Flashes, Floaters, and Retinal Tears
Flashes and floaters are bothersome but usually harmless symptoms of the vitreous gel in the eye collapsing or changing with age. However, in some cases, flashes are floaters may herald a serious eye condition.
Anyone can develop floaters, but certain factors are associated with increased risk. Examples include being over 50 years of age, past eye trauma, diabetes, prior eye surgery, inflammation, and being near-sighted.
Floaters usually manifest as black or gray specks or strings in your vision, spots in your vision that move, spots that are more pronounced against a plain background or in bright light. Floaters generally occur when the vitreous gel in the eye collapses with age and are common with age. While floaters are usually painless and harmless, they may also be a sign of retinal tears, diabetes, infection, or inflammation. An detailed (dilated) eye examination is necessary to determine the exact cause and make recommendations.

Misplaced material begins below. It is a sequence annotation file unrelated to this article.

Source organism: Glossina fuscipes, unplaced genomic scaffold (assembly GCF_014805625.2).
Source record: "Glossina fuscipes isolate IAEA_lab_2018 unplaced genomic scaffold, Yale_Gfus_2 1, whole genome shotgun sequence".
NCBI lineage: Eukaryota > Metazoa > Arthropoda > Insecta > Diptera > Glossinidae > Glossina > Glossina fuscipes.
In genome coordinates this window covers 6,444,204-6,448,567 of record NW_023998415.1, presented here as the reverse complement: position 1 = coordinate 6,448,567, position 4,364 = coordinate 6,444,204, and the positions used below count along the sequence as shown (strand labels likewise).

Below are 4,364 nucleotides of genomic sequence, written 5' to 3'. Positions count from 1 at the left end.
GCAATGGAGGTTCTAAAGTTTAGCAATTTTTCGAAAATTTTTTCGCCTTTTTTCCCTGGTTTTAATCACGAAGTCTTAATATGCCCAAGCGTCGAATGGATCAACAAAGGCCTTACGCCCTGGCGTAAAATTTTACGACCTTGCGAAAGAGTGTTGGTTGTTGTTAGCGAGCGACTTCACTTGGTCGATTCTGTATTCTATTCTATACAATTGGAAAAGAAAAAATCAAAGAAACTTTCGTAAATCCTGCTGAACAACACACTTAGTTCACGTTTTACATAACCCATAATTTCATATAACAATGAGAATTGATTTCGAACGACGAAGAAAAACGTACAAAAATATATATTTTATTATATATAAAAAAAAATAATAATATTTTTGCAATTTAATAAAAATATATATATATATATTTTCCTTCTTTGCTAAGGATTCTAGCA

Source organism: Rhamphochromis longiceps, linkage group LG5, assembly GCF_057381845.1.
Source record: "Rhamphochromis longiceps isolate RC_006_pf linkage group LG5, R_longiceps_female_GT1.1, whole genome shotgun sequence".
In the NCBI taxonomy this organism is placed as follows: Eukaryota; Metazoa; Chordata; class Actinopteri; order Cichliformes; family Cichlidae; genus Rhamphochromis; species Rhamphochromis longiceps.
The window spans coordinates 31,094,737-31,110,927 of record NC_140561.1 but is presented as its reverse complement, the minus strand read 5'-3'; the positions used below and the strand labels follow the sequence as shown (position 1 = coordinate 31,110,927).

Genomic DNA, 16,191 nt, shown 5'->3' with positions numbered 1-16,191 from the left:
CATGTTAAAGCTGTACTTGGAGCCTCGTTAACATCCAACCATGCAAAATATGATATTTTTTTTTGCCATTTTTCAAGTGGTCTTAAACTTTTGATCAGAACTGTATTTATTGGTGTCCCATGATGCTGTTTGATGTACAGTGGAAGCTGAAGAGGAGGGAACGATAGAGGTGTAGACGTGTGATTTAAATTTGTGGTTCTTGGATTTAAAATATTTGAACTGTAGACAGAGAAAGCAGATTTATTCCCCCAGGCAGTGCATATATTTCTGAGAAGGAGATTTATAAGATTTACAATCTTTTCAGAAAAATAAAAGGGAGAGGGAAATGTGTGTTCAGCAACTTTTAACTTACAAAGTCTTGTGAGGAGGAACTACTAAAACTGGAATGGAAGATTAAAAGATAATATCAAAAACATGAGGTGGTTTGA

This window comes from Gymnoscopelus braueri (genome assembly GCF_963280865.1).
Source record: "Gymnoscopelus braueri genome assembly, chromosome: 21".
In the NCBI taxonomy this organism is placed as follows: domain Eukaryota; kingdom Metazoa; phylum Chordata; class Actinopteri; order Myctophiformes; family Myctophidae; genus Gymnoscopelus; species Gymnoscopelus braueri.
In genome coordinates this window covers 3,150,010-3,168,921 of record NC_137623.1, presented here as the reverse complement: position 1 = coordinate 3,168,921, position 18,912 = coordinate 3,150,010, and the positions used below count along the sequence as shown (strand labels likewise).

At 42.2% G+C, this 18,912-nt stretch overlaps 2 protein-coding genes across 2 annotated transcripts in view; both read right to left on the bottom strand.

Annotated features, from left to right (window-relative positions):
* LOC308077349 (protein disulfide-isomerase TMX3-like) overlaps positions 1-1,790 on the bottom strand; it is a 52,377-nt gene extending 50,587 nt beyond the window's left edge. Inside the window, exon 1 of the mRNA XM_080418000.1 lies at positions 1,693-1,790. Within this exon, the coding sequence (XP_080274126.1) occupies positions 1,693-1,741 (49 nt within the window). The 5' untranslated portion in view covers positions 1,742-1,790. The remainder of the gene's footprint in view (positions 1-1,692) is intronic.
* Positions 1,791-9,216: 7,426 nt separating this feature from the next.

Flashes can look like flashing lights or lightning streaks in your field of vision which may occur when the vitreous gel in the eye tugs on the retina. Some people compare them to seeing "stars." Patient may report seeing flashes on and off for a long period of time and these may eventually stop when the gel releases. Rarely, flashes of light may precede or be associated with retinal tears or inflammation.
See Dr. Reddy if you experience new floaters, more floaters than usual, flashes of light in your eyes, peripheral vision loss, or floaters that bother you.